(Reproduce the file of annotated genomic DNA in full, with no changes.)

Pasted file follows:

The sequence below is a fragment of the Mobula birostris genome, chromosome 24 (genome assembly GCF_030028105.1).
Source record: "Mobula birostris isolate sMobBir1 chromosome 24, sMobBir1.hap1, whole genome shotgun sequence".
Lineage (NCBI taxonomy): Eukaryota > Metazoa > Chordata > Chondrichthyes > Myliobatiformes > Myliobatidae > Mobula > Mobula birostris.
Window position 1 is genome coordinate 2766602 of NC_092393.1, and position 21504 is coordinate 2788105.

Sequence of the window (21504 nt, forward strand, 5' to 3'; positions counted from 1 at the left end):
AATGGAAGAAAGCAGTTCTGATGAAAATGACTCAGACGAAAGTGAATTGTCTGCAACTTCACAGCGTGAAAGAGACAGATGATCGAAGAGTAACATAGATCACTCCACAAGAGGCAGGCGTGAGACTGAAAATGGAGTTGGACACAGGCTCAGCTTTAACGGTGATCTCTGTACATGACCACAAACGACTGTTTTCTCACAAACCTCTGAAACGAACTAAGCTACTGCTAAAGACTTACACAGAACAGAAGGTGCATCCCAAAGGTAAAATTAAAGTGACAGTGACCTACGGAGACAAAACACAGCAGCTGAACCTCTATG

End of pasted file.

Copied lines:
The sequence below is a fragment of the Mobula birostris genome, chromosome 24 (genome assembly GCF_030028105.1).
Source record: "Mobula birostris isolate sMobBir1 chromosome 24, sMobBir1.hap1, whole genome shotgun sequence".
Lineage (NCBI taxonomy): Eukaryota > Metazoa > Chordata > Chondrichthyes > Myliobatiformes > Myliobatidae > Mobula > Mobula birostris.
Window position 1 is genome coordinate 2766602 of NC_092393.1, and position 21504 is coordinate 2788105.

Sequence of the window (21504 nt, forward strand, 5' to 3'; positions counted from 1 at the left end):
AATGGAAGAAAGCAGTTCTGATGAAAATGACTCAGACGAAAGTGAATTGTCTGCAACTTCACAGCGTGAAAGAGACAGATGATCGAAGAGTAACATAGATCACTCCACAAGAGGCAGGCGTGAGACTGAAAATGGAGTTGGACACAGGCTCAGCTTTAACGGTGATCTCTGTACATGACCACAAACGACTGTTTTCTCACAAACCTCTGAAACGAACTAAGCTACTGCTAAAGACTTACACAGAACAGAAGGTGCATCCCAAAGGTAAAATTAAAGTGACAGTGACCTACGGAGACAAAACACAGCAGCTGAACCTCTATG